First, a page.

5. 39. Life begins next year!
  6. Thanks folks - appreciate the comments. Fingers crossed!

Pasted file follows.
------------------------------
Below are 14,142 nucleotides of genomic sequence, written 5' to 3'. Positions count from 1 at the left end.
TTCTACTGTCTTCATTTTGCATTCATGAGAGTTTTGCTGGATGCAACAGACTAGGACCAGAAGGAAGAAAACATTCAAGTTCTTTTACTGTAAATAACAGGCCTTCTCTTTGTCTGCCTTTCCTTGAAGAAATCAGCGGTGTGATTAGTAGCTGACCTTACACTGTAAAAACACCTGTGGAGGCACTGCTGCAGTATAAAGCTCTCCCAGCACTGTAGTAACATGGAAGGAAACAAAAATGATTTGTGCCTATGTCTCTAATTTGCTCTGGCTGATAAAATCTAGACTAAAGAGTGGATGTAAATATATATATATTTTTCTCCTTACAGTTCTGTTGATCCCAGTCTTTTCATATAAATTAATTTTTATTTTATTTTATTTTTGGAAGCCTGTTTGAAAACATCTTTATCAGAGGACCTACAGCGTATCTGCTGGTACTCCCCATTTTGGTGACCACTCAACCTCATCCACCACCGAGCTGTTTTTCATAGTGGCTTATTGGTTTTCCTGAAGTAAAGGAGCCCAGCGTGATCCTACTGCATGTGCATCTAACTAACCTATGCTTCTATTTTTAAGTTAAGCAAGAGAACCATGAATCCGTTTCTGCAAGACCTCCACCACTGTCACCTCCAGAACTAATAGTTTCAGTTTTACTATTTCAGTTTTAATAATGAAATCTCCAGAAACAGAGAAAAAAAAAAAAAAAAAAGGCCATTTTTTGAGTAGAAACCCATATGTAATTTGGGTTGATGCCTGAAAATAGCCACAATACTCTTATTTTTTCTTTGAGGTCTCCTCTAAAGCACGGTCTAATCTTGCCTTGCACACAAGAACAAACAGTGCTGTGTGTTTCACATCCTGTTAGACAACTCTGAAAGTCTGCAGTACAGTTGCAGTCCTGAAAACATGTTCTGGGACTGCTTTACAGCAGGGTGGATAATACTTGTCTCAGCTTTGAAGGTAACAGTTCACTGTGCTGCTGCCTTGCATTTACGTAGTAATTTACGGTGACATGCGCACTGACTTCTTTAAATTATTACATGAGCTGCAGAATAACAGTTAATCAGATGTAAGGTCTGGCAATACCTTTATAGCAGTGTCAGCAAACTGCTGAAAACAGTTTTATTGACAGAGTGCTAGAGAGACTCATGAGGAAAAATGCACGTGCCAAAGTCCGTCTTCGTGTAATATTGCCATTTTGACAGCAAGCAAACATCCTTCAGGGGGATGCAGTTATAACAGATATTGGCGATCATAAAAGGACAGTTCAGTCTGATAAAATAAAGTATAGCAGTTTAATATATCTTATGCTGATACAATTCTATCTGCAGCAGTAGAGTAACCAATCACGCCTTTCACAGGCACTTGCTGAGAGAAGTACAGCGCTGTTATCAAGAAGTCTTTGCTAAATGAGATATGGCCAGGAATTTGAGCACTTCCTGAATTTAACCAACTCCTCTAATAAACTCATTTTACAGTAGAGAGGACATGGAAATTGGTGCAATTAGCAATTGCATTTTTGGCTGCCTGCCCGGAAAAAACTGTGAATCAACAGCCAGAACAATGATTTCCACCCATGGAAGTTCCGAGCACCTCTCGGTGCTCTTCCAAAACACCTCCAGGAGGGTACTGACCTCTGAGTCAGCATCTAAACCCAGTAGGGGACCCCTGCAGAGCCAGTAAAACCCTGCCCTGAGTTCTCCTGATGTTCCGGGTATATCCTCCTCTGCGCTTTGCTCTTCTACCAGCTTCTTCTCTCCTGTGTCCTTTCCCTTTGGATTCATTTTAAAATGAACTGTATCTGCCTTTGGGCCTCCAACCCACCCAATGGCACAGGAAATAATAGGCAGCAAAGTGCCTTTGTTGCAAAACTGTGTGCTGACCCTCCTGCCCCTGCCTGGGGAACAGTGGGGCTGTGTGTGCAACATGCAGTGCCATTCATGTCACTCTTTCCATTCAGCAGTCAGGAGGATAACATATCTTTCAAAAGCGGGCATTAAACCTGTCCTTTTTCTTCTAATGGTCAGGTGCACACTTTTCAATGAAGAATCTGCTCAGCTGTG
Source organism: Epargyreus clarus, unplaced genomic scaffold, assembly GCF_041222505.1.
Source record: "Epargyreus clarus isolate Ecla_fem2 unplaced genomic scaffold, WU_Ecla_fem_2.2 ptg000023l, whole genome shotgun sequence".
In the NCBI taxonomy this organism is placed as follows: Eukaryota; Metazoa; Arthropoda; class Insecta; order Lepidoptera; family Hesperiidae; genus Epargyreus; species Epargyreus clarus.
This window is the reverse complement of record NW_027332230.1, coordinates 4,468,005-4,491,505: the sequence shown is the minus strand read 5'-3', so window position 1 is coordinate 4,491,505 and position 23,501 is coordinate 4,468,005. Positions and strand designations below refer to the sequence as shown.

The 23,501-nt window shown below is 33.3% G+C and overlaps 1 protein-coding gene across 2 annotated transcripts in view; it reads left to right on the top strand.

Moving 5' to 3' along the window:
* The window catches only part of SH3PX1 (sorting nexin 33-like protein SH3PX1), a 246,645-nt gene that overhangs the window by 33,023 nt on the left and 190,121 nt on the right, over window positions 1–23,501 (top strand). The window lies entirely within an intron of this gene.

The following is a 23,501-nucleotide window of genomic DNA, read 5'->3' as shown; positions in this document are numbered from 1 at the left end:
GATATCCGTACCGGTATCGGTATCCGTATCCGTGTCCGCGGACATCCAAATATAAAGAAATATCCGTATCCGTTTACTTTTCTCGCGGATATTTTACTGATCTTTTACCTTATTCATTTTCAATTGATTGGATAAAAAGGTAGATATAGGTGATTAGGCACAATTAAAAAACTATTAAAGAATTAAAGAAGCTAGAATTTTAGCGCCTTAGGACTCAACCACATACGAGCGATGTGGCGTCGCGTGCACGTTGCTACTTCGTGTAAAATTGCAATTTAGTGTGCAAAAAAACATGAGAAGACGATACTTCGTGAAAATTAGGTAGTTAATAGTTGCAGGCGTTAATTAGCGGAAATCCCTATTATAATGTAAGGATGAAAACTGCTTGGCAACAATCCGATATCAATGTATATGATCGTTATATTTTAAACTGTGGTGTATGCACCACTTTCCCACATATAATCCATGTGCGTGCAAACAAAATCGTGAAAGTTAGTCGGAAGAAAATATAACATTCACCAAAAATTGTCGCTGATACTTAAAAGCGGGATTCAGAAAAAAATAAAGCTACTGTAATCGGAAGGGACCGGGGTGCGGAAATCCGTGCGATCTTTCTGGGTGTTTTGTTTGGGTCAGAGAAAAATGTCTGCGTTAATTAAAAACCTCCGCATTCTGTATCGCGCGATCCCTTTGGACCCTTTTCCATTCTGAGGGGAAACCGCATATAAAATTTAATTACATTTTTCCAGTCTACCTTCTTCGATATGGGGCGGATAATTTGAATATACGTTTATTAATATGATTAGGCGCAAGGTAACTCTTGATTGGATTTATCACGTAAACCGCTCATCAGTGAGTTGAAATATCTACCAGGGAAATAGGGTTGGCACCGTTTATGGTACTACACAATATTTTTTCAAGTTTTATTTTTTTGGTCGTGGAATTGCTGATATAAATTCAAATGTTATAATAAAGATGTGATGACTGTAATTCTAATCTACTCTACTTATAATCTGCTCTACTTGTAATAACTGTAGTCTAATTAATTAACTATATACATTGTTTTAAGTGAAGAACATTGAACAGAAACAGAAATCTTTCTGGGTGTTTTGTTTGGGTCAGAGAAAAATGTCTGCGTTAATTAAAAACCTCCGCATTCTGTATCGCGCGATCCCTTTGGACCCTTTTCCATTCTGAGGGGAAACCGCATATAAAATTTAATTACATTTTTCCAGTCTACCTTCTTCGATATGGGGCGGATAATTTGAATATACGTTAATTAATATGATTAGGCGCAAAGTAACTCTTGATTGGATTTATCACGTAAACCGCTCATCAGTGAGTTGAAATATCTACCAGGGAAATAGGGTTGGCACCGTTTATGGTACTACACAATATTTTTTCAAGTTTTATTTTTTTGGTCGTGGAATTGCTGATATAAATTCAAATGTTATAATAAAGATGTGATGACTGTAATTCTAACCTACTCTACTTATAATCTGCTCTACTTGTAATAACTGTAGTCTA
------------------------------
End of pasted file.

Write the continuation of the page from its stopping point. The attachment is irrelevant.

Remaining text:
7. My HT journey began, like so many others, in the distant past. I began to recede noticeably at my temples in my late 20s and more obviously so by my mid-30s. By my late 30s, I had progressed to the situation where I had an ‘island’ of hair at the front of my head and a veritable ocean of scalp around it. Think Alan Shearer (although it looked far better on him than me). I realised it had become a defining feature of my physical appearance: if I had not seen a friend for a while, I noticed their eyes drift upwards to the top of my head (and I knew what they were thinking); it occasionally became the means by which my children distinguished me from the parents of their friends (i.e. I was the “bald one”). I had known it was coming. There has been male pattern baldness on both sides of my family, always receding from the temples. I joked about it at first, because I had been absolutely convinced I would be fine when it happened – after all, it was hardly going to take me by surprise. However, when at last it had reached the point where I was balder than I was hairier, I was surprised with the big change to my appearance and with how it made me feel. If you’re reading this, you’ve probably experienced something similar. My response was to tend to avoid being photographed and, if I was photographed, I would wince at what I saw – the gleam of scalp. So, I tried option 1: the buzzcut, starting at #4 and then gradually down to #1. It didn’t suit me. I have a large head and, unless I’m going through one of my rare super-slim phases, I also have a round head. A real full moon job. I know that the buzzcut is a look that really suits some men (and good for them too), but it didn’t suit me. If it had suited me, if I’d have had compliments on how it looked, I’d have kept with it. But my wife and my kids didn’t like it and my colleagues teased me. I took all the teasing in good part, but obviously would have preferred to look better. Next, I tried option 2: the meds. In my case, this was something I bought in Boots (the name of which I can no longer remember) for about six months, then Regaine (minoxidil) for about 18 months. I can’t honestly say one way or another whether it made any difference. It might have slowed the rate of shedding, but I had nothing to compare it to. (I only started taking Propecia recently.) Eventually, I began to research HT procedures. My advice to anyone thinking of doing the same is to take your time and do your research. Then do some more research. Do not rush into anything. If you can afford it, be prepared to travel. I first had a consultation with a clinic that is based in Cyprus, although I didn’t realise that until I went along to the meeting in London. I met a charming bloke (who had received an HT himself recently). He was not medically qualified, but he knew what he was talking about and he did an initial assessment of me. In the follow-up feedback, he recommended 2,700 to 3,000 FUs by Strip. I am indebted to him for his honesty: I asked him where he would go if money were no object, and he said “the US or Canada”. I have not named the clinic because I would not want to get him into trouble for his candour, but would be happy to tell anyone via a P.M. if they wished. I think it is a perfectly solid clinic. I then left it for a while because, frankly, I didn’t at that stage want to travel abroad to Cyprus, the US or anywhere else for that matter. So I began to look at UK options, and then had a meeting with a representative for the Hospital Group. At this point, I did not realise the poor reputation it had. The representative was nice enough, although he understood little about hair loss because, frankly, he himself was the nearest I’ve even seen to a lycanthrope. I was put under some pressure (although eminently resistible) to pay a £500 deposit there and then. He said he thought the recommendation of 2,700+ FUs by the Cyprus clinic was “nonsense” (he asked “are they trying to make you look like me?”) and thought 1,000 would be enough. He said that I could always go back for more and that I could have upwards of 5 or 6 strips until I was satisfied. He sketched some in-fill on a picture in front of him (“a bit here, a bit there”) and then showed me some pictures of celebrities they’d apparently done: Quentin Wilson from Top Gear and Francis Rossi from Status Quo. Not exactly poster boys of cool, but there you go. It would be fair to say that I was chased afterwards to commit, but did not. I am not in a position to criticise the Hospital Group, as I had no further dealings with them. What put me off was the way in which their representative criticised a competitor. It dawned on me that these guys were in competition for my hard earned dough. I pulled away for a while. Eventually, I discovered the HRD forum at http://hair-restoration-info.com/eve and it made all the difference. This may sound pompous, but I mean it: this forum is like a pure democracy, a Greek city state. Everyone can speak and everyone has a voice. Reputations are built or destroyed by consensus. Results are posted and clearly show the advantages and disadvantages of surgery. From my perspective, it was just what I needed: a place where the salesmen played little part (or were clearly labelled as such) and where the real input came from those who’d had it done. And, of course, I loved the idea that Doctors themselves participated on the forum and were willing to be publicly tested by their results. Who needs shiny brochures when you have this forum? After a while, I made the decision to contact Spex privately. The name of Dr Feller came up again and again. I liked his posts: realistic, opinionated, passionate and evidence-based. His demolition of laser-combs on the HRD forum deserves to be read by anyone who forgets that this is a science, meaning that all developments need to be empirical and peer-reviewed. So I decided: he was the Doc for me. For those of you who are still researching, all I can say is that I researched HTs for two years (I am nothing if not methodical) and chose Dr Feller. There are many good surgeons recommended on this site, but probably five to ten that are truly world-class, and Dr Feller is one of them. Unlike some, I have not met Spex, although we have communicated by email and by phone. He has dealt with me very professionally: he didn’t push any sale, left me to make up my own mind, and sent me links to a great deal of impartial information. It was a light touch, and it was much appreciated. He recognised that what I needed was material from which I could make an informed decision. He couldn’t have been more different to the Hospital Group guy. I had my procedure at the Feller Clinic on 17 February 2009. I shall post the photos as soon as I have them. I had 3,200 FUs. The day itself was almost pleasurable. Dr Feller has a good way with people and put me at my ease. I put my trust in him completely. We had a nice chat at the start and at the end of the day. The technicians were a nice bunch, particularly Anne, and they kept me supplied with orange juice and water. He was reassuring at several points during the day. He’s been though it himself, and that gives him a lot of additional credibility. For those thinking of doing it, I wouldn’t describe it as painful. The injections to numb the donor and recipient areas are unpleasant and uncomfortable but, after that, you don’t feel a thing, honestly. Having my wisdom teeth removed was worse by a factor of 20! I had couple of dizzy spells, but no nausea. It was all very straightforward. I left with a full set of clear post-op instructions, took a cab back to my hotel at the end of day and slept ok after a meal. I flew back to the UK overnight the next day. I would definitely recommend an early return home. There was no problem flying. I would not have wanted to fly a few days later when the swelling had started. I’m happy to respond to questions. I’ll keep you informed of my progress and photos will follow. At the moment, I am delighted I did it and I am yet another fully paid-up member of the UK branch of the Dr Feller fan club. Thanks also to Spex. Best wishes all.